Keeping within these guidelines is going to help put you squarely in the center of what many health-conscious consumers are looking for. Avoiding genetically modified organisms, or GMOs, in your food is not required to get that “natural” label, but being able to advertise that can only help in today’s market.
Every year, consumers are getting pickier about what they feed their pets, though, and as time goes by the expectations of what should be found in a natural pet food are becoming clearer. Several factors are common on many different natural pet products:
- A Short Ingredient List
It makes sense that a natural product is going to contain a relatively limited ingredient list. Customers are beginning to associate short ingredient lists with healthier, more natural products containing fewer fillers.
The terms “organic” and “natural” often appear together, but they are actually very different designations when it comes to dog food. While organic food must adhere to the same requirements set out by the USDA or FDA for the labeling of human-grade food, “natural” is not regulated in the same manner. This means it is possible for a food to be natural without being organic, but harder for it to be the other way around.
Many pet owners are looking for options that have fewer grains or grain by-products in the food they give their dogs. The devil is in the details on this one, as some whole grains are better for dogs’ digestive tracts than others.
As carnivores, dogs are made to run best on a high protein diet. Exactly what levels are best for a given breed or life stage can vary, but here again focusing on natural sources of protein is gaining popularity over more processed sources like animal by-products.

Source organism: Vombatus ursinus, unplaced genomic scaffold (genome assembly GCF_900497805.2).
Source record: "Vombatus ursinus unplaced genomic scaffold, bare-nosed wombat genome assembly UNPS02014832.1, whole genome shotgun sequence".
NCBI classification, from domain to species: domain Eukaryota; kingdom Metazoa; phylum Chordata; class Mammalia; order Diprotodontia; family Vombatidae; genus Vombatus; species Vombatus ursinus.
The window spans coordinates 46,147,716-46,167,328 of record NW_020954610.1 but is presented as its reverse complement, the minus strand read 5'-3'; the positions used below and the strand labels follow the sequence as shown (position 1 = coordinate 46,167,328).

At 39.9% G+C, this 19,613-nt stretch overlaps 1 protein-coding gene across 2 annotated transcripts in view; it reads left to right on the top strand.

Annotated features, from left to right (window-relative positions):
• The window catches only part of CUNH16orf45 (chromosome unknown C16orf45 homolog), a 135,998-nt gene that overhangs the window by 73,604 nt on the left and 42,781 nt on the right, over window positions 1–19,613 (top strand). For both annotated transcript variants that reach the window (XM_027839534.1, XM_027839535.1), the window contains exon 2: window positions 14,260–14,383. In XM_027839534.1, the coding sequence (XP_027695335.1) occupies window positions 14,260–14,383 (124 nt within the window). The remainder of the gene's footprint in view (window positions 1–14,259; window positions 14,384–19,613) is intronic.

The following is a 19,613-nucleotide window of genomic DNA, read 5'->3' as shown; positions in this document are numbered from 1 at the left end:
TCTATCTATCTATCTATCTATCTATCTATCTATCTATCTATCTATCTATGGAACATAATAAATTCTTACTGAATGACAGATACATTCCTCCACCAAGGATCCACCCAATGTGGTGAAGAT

Natural dog food leaves us with a little wiggle room, but organic dog food is another story. With the stricter regulations about the term “organic” set out by the FDA, you are going to have to work harder if you are going to put that coveted term on your packaging. Here, Silva has you covered. Not only do we source organic versions of many of our most used ingredients, but we include a validated steam sterilization step in our processing to ensure pathogen-free confirmation without the use of chemicals or pesticides that are not welcome in organic products.
Choosing the Best Dry Dog Food
Just like people, dogs need the right food to stay healthy. Wellness starts at the dinner table, or in the dinner bowl. For some humans, that may mean backing off the meat and adding in some veggies. For dogs, raw meat is going to be an essential ingredient of a properly functioning immune system, as well as being important for joint health and more.
Trying to find out what is the best dog food is really just a question that begs more questions. The best formula for a small dog is not going to work as well for large breeds. Activity levels of a dog and life stage matter as well. Cost is certainly a factor that can’t be overlooked. You may be able to get by feeding wet dog food to a small dog, but if you have a large adult dog, it may be cost prohibitive to keep them healthy and happy on canned dog food.
Large dogs are not the only ones who need high quality protein. Small breed formulas also need a high-quality protein as the basis to keep them healthy. Seeing raw meat as the first ingredient in a dog food ingredient list is always going to be a sign selective customers will gravitate to, but starting with a high-quality protein will only get you so far. What happens further down the ingredient list is just as important.